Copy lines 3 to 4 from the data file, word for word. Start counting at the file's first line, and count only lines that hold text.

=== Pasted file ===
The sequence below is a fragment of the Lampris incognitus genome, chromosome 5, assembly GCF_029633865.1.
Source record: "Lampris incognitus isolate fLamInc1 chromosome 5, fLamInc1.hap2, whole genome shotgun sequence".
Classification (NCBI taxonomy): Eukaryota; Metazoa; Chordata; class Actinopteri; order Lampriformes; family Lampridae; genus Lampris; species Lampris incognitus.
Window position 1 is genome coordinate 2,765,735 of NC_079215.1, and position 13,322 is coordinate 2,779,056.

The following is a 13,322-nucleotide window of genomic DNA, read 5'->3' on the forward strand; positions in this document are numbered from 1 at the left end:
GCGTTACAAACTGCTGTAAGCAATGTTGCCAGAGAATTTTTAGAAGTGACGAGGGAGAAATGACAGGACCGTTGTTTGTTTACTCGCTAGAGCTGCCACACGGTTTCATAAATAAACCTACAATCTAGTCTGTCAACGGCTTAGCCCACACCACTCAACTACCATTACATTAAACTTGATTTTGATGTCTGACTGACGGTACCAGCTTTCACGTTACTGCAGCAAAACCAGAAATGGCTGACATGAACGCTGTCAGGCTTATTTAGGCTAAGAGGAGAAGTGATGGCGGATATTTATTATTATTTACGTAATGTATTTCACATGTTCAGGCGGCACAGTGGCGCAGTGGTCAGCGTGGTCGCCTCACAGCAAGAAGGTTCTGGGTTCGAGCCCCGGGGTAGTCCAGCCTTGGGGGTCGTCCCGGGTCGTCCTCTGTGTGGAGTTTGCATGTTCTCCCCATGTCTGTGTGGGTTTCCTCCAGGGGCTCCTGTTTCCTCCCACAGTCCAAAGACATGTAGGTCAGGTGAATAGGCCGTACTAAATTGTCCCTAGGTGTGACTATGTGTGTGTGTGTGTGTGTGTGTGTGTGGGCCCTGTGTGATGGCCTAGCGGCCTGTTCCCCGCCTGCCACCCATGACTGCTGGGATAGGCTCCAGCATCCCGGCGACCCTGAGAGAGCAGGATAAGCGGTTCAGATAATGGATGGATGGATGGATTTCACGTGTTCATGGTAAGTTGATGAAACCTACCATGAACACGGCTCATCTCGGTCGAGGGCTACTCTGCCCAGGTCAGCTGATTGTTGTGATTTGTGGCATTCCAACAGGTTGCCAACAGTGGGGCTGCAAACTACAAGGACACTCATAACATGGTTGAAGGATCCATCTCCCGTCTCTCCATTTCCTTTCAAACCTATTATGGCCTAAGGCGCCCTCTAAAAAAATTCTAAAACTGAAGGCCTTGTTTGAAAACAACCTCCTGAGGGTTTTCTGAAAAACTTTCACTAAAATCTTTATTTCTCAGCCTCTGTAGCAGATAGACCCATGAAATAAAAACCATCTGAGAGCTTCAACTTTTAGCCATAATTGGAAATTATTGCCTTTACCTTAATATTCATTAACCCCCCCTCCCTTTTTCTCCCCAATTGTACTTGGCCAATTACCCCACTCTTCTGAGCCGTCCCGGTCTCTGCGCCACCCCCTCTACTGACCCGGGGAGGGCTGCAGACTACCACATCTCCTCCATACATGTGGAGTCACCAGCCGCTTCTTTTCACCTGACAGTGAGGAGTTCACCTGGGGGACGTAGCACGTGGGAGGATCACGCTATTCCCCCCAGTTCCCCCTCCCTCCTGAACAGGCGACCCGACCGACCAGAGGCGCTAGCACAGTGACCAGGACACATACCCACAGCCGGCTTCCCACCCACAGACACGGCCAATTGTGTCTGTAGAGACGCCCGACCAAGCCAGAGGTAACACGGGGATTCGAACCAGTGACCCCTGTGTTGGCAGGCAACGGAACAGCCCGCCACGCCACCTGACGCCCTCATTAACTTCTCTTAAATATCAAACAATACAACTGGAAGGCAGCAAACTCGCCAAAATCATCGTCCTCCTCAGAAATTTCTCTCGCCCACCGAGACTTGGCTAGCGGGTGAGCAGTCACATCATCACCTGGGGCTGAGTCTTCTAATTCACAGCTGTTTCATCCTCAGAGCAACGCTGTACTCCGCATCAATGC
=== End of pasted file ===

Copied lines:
Classification (NCBI taxonomy): Eukaryota; Metazoa; Chordata; class Actinopteri; order Lampriformes; family Lampridae; genus Lampris; species Lampris incognitus.
Window position 1 is genome coordinate 2,765,735 of NC_079215.1, and position 13,322 is coordinate 2,779,056.